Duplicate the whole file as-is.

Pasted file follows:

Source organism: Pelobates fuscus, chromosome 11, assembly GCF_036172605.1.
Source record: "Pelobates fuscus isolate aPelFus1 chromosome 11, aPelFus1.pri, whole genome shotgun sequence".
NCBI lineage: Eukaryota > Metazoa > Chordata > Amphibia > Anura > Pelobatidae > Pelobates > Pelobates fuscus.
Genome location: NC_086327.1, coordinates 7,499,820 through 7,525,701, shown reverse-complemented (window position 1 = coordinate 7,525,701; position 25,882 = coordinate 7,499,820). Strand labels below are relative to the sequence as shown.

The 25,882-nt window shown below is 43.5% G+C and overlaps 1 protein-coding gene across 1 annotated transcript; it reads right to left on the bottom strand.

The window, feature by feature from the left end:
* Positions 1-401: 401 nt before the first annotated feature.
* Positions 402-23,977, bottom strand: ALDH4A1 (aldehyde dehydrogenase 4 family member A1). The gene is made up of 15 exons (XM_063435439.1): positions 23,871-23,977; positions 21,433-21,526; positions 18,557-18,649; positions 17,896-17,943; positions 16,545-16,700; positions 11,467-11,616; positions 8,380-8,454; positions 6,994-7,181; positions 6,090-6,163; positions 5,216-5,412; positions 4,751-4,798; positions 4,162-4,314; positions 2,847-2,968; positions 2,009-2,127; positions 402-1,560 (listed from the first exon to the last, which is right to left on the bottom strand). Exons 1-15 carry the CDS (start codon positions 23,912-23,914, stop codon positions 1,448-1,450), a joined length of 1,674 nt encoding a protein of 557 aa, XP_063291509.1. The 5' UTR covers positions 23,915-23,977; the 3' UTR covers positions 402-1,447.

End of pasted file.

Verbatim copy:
Source organism: Pelobates fuscus, chromosome 11, assembly GCF_036172605.1.
Source record: "Pelobates fuscus isolate aPelFus1 chromosome 11, aPelFus1.pri, whole genome shotgun sequence".
NCBI lineage: Eukaryota > Metazoa > Chordata > Amphibia > Anura > Pelobatidae > Pelobates > Pelobates fuscus.
Genome location: NC_086327.1, coordinates 7,499,820 through 7,525,701, shown reverse-complemented (window position 1 = coordinate 7,525,701; position 25,882 = coordinate 7,499,820). Strand labels below are relative to the sequence as shown.

The 25,882-nt window shown below is 43.5% G+C and overlaps 1 protein-coding gene across 1 annotated transcript; it reads right to left on the bottom strand.

The window, feature by feature from the left end:
* Positions 1-401: 401 nt before the first annotated feature.
* Positions 402-23,977, bottom strand: ALDH4A1 (aldehyde dehydrogenase 4 family member A1). The gene is made up of 15 exons (XM_063435439.1): positions 23,871-23,977; positions 21,433-21,526; positions 18,557-18,649; positions 17,896-17,943; positions 16,545-16,700; positions 11,467-11,616; positions 8,380-8,454; positions 6,994-7,181; positions 6,090-6,163; positions 5,216-5,412; positions 4,751-4,798; positions 4,162-4,314; positions 2,847-2,968; positions 2,009-2,127; positions 402-1,560 (listed from the first exon to the last, which is right to left on the bottom strand). Exons 1-15 carry the CDS (start codon positions 23,912-23,914, stop codon positions 1,448-1,450), a joined length of 1,674 nt encoding a protein of 557 aa, XP_063291509.1. The 5' UTR covers positions 23,915-23,977; the 3' UTR covers positions 402-1,447.